Making Rare-Earth Magnets Without Rare-Earth Elements


Lithium-Iron Nitrogen Magnet

A crystal of lithium-iron-nitride. Credit: Ames Laboratory/Department of Energy

Rare-earth magnets are a type of permanent magnet with high magnetic strength. A magnet’s strength is due to two factors: field strength and anisotropy. Field strength is the magnitude and direction of the magnet’s magnetic field. Anisotropy is the ability of the magnet to maintain its direction of the magnetic field. Rare-earth magnets have the distinction of having both high field strength and high anisotropy. This is why they are found in computer hard drives, magnetic levitation trains, and electric motors. The main problem with rare-earth magnets is they contain rare-earth metals. Rare-earths are elements that make up the lanthanide elements (elements 57-81), scandium and yttrium. They were originally called rare-earths because they are relatively rare elements in nature. Materials using these elements tend to be expensive and rely on few suppliers. Scientists at Ames Laboratory have discovered a way to make magnets with rare-earth properties using ordinary, inexpensive iron. They discovered iron will dissolve when introduced into a solution of lithium and nitrogen. Crystals grown from the new solution had magnetic anisotropy an order magnitude stronger than commercially available permanent magnets. This discovery could lead to new magnets that do not rely on expensive materials. Manufacturing and magnetic property details appeared in Nature Communications.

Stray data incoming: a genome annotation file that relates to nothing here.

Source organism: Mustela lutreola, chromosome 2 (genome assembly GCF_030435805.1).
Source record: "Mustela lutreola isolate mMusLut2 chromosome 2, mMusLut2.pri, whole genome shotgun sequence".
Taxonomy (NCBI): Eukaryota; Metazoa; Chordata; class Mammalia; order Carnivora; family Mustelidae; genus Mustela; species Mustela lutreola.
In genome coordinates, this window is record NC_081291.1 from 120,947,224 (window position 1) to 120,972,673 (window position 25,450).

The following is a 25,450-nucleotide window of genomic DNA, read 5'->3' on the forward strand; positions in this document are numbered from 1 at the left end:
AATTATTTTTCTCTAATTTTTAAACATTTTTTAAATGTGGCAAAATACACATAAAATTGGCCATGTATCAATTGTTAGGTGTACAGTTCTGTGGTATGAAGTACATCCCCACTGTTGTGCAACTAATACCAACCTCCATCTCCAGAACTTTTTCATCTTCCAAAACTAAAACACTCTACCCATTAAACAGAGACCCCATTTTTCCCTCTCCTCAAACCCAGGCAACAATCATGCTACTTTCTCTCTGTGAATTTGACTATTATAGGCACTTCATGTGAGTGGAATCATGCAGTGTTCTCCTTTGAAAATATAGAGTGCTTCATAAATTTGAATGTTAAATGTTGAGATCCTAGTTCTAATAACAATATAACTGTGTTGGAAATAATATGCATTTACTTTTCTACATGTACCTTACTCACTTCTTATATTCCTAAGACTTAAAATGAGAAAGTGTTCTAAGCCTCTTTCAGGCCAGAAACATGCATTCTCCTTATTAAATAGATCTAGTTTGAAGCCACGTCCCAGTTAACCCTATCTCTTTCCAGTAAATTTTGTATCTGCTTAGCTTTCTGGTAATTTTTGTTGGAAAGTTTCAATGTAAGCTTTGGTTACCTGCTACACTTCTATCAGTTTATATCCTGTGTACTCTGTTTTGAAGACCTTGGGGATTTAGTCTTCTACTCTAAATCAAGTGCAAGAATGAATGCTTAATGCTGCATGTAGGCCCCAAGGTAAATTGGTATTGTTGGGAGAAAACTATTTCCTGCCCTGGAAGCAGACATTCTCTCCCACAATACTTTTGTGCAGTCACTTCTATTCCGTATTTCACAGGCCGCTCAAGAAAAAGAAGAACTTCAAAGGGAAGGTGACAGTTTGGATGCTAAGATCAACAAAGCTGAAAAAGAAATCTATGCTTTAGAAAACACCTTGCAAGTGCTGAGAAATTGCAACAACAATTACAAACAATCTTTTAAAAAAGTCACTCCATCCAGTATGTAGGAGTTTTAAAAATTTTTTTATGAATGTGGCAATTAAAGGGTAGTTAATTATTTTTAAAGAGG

About Todd Helmenstine

Todd Helmenstine is the physicist/mathematician who creates most of the images and PDF files found on sciencenotes.org. Nearly all of the graphics are created in Adobe Illustrator, Fireworks and Photoshop. Todd also writes many of the example problems and general news articles found on the site.